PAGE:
First, an obligatory safety message: airguns are dangerous, and should be treated with the same safe handling practices as firearms. Do not replicate what was seen/done in the above video. Please note the rifle was degassed for this, for safety reasons. Even still, this violates several best handling practices and should not be copied.
So what exactly are you seeing here? Well, this is a .30 caliber Smooth Twist X barrel on an FX Crown. Note that the camera starts rotated approximately 90 degrees clockwise from vertical, and so the brass transfer port actually appears on the right hand side.
0:00 First you see the bolt probe, slowly being retracted, and the magazine indexing a pellet. Note how rapid/violent that is. It really chucks that pellet sideways surprisingly forcefully. No wonder groups shrink when pellets are single loaded as opposed to magazine fed.
0:13 The pellet starts to be fed forward. Again keep in mind the camera’s rotated perspective. The pellet slowly noses its way forward.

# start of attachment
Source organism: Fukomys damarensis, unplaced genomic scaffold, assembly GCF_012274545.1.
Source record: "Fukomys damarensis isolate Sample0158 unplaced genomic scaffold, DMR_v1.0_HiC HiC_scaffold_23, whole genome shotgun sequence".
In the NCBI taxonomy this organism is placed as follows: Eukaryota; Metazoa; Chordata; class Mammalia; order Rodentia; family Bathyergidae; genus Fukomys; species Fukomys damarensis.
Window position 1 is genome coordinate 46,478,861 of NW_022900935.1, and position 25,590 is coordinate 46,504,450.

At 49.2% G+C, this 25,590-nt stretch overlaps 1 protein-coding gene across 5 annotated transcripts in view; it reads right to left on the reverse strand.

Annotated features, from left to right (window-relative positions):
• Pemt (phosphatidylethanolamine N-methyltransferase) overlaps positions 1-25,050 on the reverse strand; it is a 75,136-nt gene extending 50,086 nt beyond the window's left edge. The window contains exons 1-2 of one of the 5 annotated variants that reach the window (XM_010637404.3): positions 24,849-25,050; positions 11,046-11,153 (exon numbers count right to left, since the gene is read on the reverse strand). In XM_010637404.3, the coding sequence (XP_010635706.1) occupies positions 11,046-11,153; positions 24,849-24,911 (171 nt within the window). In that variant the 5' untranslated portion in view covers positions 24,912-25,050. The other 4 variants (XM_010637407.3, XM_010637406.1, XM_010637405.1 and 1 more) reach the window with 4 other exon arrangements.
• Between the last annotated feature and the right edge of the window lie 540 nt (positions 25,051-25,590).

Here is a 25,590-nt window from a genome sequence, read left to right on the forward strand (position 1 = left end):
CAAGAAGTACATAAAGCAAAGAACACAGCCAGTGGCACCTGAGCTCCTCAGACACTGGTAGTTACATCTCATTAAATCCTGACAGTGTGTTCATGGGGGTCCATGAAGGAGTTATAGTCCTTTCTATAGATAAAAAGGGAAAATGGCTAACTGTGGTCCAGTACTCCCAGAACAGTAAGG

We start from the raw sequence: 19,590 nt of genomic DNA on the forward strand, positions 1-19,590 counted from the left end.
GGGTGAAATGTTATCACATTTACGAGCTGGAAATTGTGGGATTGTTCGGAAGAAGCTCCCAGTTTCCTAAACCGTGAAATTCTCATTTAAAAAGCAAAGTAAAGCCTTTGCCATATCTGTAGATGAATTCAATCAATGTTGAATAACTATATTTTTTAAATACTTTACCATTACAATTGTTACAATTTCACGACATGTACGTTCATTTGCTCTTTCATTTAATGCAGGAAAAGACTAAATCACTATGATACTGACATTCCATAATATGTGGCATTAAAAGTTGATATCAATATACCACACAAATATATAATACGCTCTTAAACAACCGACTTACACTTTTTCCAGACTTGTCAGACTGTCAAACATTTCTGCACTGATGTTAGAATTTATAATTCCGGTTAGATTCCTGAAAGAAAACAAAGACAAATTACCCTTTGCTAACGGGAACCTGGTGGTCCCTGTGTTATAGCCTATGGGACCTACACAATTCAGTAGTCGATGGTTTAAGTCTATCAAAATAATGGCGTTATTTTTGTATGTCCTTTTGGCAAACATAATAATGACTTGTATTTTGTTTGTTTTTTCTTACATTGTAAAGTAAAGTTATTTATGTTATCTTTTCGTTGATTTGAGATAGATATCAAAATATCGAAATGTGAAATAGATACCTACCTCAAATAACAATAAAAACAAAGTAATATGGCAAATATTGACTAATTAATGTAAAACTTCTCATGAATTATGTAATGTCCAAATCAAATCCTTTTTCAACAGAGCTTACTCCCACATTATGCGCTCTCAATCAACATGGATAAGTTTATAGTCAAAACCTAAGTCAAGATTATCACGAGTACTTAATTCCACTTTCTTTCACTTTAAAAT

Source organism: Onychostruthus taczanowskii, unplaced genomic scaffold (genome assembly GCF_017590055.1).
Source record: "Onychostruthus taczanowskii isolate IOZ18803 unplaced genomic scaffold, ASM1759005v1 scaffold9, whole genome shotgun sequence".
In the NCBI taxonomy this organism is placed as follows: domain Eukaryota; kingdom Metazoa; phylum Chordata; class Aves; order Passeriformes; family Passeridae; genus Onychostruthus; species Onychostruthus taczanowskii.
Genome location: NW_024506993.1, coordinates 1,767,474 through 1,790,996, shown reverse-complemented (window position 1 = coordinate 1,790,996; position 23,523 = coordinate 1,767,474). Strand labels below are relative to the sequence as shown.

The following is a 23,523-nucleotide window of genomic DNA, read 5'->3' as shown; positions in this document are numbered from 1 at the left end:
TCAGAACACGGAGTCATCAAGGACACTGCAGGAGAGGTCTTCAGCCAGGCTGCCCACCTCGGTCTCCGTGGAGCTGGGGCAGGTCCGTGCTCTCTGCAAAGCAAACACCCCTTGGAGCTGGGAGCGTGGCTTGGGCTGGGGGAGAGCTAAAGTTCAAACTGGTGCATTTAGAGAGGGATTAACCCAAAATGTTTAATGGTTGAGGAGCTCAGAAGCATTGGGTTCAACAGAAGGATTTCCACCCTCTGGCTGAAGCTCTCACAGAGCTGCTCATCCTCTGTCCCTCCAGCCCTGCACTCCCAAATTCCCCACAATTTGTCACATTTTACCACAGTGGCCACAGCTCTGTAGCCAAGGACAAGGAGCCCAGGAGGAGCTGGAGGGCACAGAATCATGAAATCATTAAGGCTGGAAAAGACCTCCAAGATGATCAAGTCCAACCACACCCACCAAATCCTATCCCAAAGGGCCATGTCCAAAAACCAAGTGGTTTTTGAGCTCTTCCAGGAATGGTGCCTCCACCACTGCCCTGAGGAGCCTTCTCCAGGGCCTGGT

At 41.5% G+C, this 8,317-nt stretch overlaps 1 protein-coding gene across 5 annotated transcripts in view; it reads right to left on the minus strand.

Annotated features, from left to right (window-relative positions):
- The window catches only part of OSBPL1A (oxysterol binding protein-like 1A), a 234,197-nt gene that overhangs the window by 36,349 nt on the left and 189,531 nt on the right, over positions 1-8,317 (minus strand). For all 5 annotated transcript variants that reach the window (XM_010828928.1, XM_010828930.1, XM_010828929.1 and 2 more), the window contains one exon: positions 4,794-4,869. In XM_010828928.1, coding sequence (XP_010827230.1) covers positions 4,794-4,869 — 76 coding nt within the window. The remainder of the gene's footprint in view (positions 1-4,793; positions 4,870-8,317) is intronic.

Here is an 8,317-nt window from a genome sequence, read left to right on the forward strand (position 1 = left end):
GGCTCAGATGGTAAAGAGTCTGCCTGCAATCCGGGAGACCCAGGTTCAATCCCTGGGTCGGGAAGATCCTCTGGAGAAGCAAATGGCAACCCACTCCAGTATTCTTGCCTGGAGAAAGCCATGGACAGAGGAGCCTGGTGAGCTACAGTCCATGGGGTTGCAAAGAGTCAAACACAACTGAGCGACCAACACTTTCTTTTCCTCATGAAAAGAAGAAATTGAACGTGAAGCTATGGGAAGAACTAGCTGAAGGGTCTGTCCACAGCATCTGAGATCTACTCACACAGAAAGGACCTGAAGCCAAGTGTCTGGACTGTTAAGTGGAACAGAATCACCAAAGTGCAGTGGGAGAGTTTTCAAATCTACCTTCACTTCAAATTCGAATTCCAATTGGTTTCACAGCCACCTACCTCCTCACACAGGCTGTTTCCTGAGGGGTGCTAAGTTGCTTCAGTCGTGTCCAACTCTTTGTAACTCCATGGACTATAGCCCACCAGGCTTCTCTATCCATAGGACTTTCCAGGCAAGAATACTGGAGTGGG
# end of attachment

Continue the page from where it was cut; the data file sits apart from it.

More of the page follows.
0:21 The pellet visibly engages the rifling here, showing slight deformation at the points. Notably, this is key to good accuracy on most airguns and firearms, firing the projectile before it has engaged the leade will tend to result in poor accuracy.
0:36 We’re just examining the bore here. Note this barrel has not been cleaned at all recently, so lead buildup should represent normal use. The majority of the bore appears quite smooth, although far from flawless as there are clear tool marks of some sort at various points. Notable is the leading of the lands, while the grooves appear remarkably untouched.
1:07 Now we’re at the choke. I would recommend you pause the video here, click the little gear in the bottom right hand corner, and set the playback speed to 0.25 (1/4 normal speed) and watch the whole thing carefully, potentially multiple times. It is VERY interesting. Its significance is difficult to fully discern, but the leading certainly suggests the pellet goes from riding the lands to being constrained by the entire bore in a very short distance. There is also, at least the appearance, of the lands getting wider toward the muzzle within the choke.
1:14 Out of the bore and into the liner system. Visible here is the liner retention tubular bolt and the inside of the internal shroud brake.
So what all this means is very much subject to interpretation. There is a great deal of speculation regarding the Smooth Twist and Smooth Twist X systems, how they are similar to and different from conventional rifling, etc. So here it is, a solid video showing a peek behind the curtain of what exactly is in the bore. Hopefully it is interesting, if not otherwise useful.